Windows 11 has just introduced a new feature in testing that brings a useful improvement to the taskbar, among a few other changes.
The main point of interest here is the work on the taskbar, which consists of an overflow feature present for Windows Insiders (testers) in the latest preview version 25163 (which just hit the Dev Channel).
What this does is bring up a button (with three dots) at the end of the taskbar icons (far right), and if you fill the taskbar with too many apps, any additional programs that are running (or pinned) can be accessed by clicking on these three dots. These excess apps will appear in a small bar just above the taskbar.
It’s a bit like the system tray, on the right side of the taskbar, which has that little up arrow icon that you can click to see the rest of the content.
This taskbar overflow menu allows all the same interactions with app icons as the taskbar itself, which means you can pin apps and so on. And it won’t be welcome either, disappearing when you select an app or click away from it.
Another change incorporated with build 25163 is a tweak to ‘Nearby Sharing’ (Microsoft’s take on AirDrop), allowing Windows 11 users to easily share files with other devices not only via Bluetooth, but now also with other PCs on the Internet. same network (thanks to UDP support).
The sharing window in the OS has also been improved to include OneDrive as an option, allowing you to share files directly to the cloud service (and grab them on whatever device you need from there).
Microsoft has also applied the expected series of bug fixes, and if you want to read the full list, check out the blog post about build 25163 (opens in new tab).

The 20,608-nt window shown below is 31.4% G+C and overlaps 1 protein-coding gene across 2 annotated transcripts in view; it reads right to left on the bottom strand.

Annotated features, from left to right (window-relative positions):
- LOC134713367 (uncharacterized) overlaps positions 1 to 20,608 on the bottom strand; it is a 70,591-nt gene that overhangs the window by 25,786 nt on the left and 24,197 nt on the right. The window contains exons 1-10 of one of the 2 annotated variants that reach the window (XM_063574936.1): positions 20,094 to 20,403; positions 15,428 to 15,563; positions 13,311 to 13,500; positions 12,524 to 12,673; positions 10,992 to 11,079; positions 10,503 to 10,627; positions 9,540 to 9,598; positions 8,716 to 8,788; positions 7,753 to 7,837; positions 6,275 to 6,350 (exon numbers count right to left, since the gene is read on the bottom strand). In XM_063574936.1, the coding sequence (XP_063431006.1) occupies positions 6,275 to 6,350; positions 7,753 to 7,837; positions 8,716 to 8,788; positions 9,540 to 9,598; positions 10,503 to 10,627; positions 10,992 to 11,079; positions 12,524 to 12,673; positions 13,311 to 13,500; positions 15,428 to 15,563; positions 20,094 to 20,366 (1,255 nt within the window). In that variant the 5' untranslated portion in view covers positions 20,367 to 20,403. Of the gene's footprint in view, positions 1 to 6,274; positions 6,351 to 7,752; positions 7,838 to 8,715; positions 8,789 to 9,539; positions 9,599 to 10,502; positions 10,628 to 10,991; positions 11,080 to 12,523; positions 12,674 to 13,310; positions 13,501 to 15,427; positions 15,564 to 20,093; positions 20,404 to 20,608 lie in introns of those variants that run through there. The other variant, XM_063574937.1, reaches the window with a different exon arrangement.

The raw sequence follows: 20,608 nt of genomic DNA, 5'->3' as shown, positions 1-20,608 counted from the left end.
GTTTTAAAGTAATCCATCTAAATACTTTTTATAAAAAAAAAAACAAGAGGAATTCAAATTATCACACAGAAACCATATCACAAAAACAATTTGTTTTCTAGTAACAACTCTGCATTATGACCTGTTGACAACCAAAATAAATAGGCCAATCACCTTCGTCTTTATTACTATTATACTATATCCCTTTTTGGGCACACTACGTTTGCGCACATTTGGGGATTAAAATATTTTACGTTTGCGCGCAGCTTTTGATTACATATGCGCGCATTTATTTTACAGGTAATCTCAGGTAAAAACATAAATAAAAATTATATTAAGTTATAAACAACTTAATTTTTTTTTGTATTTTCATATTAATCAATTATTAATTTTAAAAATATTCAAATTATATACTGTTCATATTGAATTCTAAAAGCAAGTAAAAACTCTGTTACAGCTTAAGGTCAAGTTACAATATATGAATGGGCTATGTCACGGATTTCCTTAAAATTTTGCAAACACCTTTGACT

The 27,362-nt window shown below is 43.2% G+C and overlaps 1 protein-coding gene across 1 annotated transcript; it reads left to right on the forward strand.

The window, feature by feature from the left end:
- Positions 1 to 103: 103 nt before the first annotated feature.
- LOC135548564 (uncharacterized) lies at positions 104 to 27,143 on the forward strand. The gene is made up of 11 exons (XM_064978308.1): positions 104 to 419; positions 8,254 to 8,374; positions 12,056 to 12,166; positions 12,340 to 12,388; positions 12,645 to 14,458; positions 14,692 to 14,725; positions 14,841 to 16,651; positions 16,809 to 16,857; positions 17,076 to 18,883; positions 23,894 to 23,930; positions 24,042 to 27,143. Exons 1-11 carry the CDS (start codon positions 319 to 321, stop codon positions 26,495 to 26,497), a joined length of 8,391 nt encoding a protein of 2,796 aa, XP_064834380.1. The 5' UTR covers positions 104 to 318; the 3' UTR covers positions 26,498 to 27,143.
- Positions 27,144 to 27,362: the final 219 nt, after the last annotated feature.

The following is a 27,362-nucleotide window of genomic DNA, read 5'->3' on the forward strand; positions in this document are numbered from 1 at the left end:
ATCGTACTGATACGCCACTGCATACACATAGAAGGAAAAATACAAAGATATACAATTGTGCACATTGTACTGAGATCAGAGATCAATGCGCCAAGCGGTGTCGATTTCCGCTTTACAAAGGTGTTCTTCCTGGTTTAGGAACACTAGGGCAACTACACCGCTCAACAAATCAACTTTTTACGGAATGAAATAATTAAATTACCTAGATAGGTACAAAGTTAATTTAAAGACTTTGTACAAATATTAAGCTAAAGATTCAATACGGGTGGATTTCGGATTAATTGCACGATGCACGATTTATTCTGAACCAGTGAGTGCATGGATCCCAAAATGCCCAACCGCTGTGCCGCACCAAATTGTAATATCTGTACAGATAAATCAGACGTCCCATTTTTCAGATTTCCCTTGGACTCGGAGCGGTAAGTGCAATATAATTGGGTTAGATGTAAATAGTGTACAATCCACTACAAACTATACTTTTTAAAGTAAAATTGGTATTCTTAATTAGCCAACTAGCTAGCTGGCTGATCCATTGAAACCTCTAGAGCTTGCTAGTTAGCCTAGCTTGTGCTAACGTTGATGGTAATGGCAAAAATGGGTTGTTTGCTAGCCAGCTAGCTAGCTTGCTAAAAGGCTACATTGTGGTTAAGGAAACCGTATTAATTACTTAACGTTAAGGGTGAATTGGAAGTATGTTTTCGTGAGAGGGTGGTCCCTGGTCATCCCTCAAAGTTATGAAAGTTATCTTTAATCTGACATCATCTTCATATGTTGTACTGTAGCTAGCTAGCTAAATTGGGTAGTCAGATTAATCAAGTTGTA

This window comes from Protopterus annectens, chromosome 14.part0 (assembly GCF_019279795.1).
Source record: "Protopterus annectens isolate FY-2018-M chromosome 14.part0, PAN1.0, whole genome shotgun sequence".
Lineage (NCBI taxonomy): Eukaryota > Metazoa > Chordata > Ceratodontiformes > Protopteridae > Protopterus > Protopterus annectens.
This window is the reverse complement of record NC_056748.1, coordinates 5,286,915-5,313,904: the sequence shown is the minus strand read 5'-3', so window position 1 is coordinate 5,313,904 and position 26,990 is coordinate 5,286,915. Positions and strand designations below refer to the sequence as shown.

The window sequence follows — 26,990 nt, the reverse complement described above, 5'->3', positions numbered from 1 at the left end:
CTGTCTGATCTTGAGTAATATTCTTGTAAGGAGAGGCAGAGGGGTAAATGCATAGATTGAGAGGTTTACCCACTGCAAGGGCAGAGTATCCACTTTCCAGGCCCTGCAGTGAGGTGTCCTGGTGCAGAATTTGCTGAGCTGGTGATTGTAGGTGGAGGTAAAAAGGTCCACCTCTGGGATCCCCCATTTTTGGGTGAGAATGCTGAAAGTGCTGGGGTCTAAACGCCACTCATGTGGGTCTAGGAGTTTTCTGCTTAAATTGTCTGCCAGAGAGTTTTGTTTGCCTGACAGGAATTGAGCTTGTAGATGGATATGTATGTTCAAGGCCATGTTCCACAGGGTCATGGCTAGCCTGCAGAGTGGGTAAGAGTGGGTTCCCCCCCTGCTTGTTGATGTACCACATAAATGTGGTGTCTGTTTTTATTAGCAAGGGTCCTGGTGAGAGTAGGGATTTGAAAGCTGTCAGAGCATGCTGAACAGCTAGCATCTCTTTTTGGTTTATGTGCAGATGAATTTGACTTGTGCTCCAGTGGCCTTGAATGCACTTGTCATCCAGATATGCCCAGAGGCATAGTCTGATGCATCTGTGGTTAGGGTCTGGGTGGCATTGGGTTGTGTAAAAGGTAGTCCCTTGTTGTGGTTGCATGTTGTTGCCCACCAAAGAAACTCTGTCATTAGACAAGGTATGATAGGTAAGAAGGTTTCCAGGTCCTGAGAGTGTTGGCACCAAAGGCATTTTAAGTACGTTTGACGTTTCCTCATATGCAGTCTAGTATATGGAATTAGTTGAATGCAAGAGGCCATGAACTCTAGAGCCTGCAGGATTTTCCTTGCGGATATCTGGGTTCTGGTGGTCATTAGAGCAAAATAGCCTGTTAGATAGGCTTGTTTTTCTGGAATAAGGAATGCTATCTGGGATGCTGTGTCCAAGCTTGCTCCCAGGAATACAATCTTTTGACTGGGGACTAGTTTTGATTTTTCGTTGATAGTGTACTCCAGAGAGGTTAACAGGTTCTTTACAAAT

Analysis: Here’s another task for you Microsoft…
Taskbar overflow is a handy feature for anyone who likes to work with a ton of apps, and the design seems sensible to us. It will also be a boon for people who are short on screen real estate and may get into trouble more easily when juggling multiple apps.
While we’re on the subject of the taskbar, we might ask: Microsoft, could you bring back the option to not combine icons? Not everyone is worried about this, we realize, but not everyone wants different instances of the same apps stacked together either – and would it really be bad to offer the choice, as in Windows 10?
Anyway, our personal groans aside, back to the changes applied here – the sharing additions aren’t exactly big, but they’re worth it. And as for bug fixes, it’s nice to see that a little more work has been done in File Explorer to fix a memory leak when using tabs (and a crashing issue when dragging tabs as well).